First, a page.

FIG. 2 is a cross-sectional view taken along 2--2 of FIG. 1 exhibiting the hurricane shutter and security grill secured to an exterior building surface.

FIG. 3 is the same view as FIG. 1 with a hurricane panel secured in the hurricane shutter and security grill.

FIG. 4 is a cross-sectional view taken along 4--4 of FIG. 3 exhibiting a weatherized hurricane shutter and security grill secured to an exterior building structure.

FIG. 5 is a fragmentary perspective view of a hurricane panel secured to the bottom channel of the hurricane shutter and security grill by means of fleur-de-lis supports.

FIG. 6 is a cut-away front view of a hurricane shutter and security grill which exhibits functional square brackets to secure the hurricane panel.

FIG. 7 is a cross-section view taken along 7--7 of FIG. 6 exhibiting the hurricane shutter and security grill secured to an exterior building surface utilizing the functional square supports to secure the hurricane panel.

FIG. 8 is a fragmentary perspective view of a hurricane panel secured to the bottom channel of the hurricane shutter and security grill by means of functional square supports.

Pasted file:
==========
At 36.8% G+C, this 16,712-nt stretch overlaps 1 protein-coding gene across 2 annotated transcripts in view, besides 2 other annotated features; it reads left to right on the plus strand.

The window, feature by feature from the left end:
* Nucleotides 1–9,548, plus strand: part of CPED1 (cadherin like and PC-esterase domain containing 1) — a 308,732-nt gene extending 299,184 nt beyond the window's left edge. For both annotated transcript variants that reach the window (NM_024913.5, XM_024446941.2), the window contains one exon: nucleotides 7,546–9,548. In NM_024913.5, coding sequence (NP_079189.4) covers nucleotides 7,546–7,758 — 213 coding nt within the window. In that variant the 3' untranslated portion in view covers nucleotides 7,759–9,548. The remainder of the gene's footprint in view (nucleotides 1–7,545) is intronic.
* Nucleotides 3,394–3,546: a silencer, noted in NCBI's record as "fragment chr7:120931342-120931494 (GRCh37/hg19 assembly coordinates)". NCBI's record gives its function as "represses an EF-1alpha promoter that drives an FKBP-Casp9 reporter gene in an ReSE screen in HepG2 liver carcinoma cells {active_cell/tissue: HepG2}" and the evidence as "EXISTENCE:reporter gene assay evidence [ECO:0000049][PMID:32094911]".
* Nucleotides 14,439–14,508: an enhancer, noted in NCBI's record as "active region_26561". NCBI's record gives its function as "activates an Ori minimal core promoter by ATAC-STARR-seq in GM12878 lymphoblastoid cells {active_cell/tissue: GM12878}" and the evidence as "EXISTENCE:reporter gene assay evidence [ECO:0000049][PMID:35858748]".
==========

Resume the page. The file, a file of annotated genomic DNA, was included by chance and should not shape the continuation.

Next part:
Before explaining the disclosed embodiments of the present invention in detail, it is to be understood that the invention is not limited in its application to the details of the particular arrangement shown since the invention is capable of other embodiments also, the terminology used herein is for the purpose of description and not of limitation.

FIGS. 1 and 2 show one embodiment of the hurricane shutter and security grill 1. This embodiment illustrates a metallic framework 9 having five laterally spaced vertical bars 7, 7a, 7b, 7c and 7d, which are its longitudinal frame members, and horizontal bars 7e and 7f at the top and bottom, which are joined to the ends of the vertical bars and are the framework's latitudinal frame members. The end bars 7b and 7d are remote longitudinal projections of the framework. The top and bottom bars 7e and 7f are top and bottom latitudinal projections of the framework. The vertical bars of the framework are close enough to each other to prevent a human body from passing between them but far enough apart so as not to filter out any light. Ornamental fleur-de-lis shaped metallic brackets 3a, 3b, 3c and 3d located on the extreme longitudinal corners 12, 13, 14 and 15 of the metal framing 9 are utilized to fasten the hurricane shutter and security grill 1 to the exterior portions of a building 17 which surround a residential or commercial window. Openings 3a", 3b", 3c" and 3d" are placed in the top center of the respective fleur-de-lis brackets and anchor bolts 3a', 3b', 3c' or 3d' are utilized to anchor the hurricane shutter and security grill 1 to the exterior wall 17.